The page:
Tobacco Control has a paper by Sally Dunlop, Donna Perez, Anita Dessaix and David Currow that has some damning results and implications for the plain packaging policy. You get a very different impression reading just the abstract than you do from reading the paper.
The authors report on a series of telephone interviews over the period 2010 – 2013 aimed at 12 – 24 year olds. Look at the summary statistics in their table 1.
Let me pull out some important numbers.
Between 2012 (plain packaging was introduced in December 2012) and 2013 (the first full year of plain packaging) the number of youth smokers rose from 12% to 16% in the sample. Now there is some complication – the 2013 survey contacted both landlines and mobiles whereas previously only landline contact had occurred.
But don’t take my word for it – here are the authors of the paper (emphasis added):
In 2013, different patterns emerged for the dual-frame and landline samples: current smoking increased back to 16% in the dual-frame sample, and remained at 12% in the landline sample.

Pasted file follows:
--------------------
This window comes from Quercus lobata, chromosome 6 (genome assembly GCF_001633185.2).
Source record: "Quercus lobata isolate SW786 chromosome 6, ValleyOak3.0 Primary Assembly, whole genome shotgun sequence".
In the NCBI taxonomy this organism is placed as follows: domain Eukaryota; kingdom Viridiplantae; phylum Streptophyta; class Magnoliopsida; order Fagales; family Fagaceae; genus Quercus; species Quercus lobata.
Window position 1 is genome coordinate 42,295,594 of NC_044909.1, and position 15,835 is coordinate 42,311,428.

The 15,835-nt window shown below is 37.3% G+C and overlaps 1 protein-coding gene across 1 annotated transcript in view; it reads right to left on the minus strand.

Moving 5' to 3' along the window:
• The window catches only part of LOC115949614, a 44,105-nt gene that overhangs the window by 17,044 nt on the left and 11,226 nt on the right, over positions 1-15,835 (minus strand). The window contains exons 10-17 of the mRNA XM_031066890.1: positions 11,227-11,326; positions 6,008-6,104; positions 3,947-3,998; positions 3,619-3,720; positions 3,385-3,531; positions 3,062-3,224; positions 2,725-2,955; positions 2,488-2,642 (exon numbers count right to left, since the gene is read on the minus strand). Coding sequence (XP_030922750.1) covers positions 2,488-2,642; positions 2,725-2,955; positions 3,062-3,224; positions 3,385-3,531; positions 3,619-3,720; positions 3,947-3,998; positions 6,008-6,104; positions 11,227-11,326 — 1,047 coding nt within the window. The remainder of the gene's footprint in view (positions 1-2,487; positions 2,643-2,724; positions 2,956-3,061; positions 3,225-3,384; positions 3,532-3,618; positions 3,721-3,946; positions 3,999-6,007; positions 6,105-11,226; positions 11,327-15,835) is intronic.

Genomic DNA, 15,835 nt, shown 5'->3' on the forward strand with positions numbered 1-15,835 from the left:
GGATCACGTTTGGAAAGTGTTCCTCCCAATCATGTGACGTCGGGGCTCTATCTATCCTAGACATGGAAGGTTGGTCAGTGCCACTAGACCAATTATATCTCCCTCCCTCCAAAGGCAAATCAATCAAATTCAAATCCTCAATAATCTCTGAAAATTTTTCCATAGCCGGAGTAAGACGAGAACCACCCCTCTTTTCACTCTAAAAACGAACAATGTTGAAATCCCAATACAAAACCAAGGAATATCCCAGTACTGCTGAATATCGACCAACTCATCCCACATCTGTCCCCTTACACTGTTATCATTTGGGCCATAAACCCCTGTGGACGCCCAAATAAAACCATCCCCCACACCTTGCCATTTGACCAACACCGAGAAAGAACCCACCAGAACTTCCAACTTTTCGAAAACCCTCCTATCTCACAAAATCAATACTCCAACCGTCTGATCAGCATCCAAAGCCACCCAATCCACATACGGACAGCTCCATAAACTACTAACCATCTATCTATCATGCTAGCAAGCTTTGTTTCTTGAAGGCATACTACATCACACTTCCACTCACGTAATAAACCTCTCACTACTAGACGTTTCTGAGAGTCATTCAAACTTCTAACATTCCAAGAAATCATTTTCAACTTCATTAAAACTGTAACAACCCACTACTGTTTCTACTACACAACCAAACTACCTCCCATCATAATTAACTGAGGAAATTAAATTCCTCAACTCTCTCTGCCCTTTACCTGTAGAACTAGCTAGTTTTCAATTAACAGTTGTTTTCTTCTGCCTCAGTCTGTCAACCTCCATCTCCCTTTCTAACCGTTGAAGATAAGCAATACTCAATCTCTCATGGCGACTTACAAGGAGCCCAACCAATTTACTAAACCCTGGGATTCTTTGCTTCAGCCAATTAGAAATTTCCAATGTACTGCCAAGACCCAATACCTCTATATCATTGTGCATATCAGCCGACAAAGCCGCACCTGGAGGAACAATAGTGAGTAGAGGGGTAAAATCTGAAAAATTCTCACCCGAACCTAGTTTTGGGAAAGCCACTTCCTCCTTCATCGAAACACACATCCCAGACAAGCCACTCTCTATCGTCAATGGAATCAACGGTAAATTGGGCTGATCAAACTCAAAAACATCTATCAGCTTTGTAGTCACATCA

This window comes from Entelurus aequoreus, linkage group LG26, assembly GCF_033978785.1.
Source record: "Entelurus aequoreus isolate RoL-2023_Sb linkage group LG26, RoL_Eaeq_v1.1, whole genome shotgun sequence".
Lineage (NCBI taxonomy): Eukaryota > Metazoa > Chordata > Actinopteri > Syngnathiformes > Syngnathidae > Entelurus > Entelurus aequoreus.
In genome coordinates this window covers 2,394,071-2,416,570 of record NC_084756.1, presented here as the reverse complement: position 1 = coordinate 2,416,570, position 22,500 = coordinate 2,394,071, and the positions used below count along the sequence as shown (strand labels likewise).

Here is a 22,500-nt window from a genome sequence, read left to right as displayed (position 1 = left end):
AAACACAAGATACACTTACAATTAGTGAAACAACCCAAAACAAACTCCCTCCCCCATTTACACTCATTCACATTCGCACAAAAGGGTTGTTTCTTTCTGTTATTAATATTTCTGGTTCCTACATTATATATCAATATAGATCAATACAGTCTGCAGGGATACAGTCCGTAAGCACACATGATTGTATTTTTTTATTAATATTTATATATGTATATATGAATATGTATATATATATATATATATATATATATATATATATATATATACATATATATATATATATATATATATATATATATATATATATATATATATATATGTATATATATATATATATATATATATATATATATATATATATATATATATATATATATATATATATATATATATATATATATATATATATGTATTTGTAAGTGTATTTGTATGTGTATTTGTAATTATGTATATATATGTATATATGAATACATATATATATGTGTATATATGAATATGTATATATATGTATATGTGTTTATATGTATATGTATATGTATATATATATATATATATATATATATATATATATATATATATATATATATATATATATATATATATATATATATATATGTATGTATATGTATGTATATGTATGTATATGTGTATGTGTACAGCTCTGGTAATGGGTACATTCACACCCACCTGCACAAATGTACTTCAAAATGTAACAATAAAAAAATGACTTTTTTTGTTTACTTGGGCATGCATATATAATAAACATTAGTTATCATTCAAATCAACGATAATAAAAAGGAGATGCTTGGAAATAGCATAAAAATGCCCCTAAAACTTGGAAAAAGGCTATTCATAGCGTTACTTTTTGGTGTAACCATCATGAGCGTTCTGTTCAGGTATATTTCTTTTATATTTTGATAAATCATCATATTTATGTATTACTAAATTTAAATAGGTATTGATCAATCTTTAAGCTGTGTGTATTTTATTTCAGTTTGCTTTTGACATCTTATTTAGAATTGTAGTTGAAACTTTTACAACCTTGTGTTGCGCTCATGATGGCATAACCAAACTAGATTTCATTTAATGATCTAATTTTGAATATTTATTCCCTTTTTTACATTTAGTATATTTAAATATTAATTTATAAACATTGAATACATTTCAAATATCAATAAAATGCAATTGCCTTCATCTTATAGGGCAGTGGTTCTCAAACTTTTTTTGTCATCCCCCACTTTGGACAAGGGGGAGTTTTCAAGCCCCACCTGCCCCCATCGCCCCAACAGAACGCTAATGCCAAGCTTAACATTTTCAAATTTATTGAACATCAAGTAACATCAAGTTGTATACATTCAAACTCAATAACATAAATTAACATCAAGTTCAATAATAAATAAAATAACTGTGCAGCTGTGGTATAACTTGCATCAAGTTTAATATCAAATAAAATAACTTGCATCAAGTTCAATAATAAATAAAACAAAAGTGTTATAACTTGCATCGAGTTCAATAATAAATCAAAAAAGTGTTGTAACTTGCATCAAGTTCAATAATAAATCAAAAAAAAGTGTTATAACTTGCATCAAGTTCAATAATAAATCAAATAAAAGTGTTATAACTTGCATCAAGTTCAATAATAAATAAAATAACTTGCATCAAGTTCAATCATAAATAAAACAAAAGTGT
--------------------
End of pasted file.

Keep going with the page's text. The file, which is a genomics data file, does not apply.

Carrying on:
Also note that the number of people reporting friends smoking increased and the number of people living in households with smokers increased.
Then let’s look at behavioural responses.
First thing to notice – what is missing, again, is actual quit rates. Of course, given that they found that current smokers increased in 2013 compared to 2012 it is hardly surprising that they didn’t report that figure. Also not the gap between “Thought about quitting” and “Tried to quit”. Massive drop. If I had the data I would like to explore the overlap between “Tried to quit” and “Smoked less”. I suspect they are largely the same group of people. What is most, however, is the “No impact” column. To be sure it has declined over time – yet remains at 48 per cent. If we combine that with the “Smoke more” column the some 54 per cent of youth smokers did not respond at all to the policy and youth smoking rates overall increased.
Despite documenting a comprehensive failure of the policy the authors conclude:
This study adds to the evidence by demonstrating a considerable positive response to plain packaging among Australian adolescents and young adults, including quitting-related behaviours and thoughts, behavioural and emotional indicators of social denormalisation and high levels of support for the policy. …
Countries considering introducing plain packaging legislation should be encouraged by these findings.
Quite astonishing that those conclusions are drawn and that the social denormalisation of young people is considered to be a “good thing”.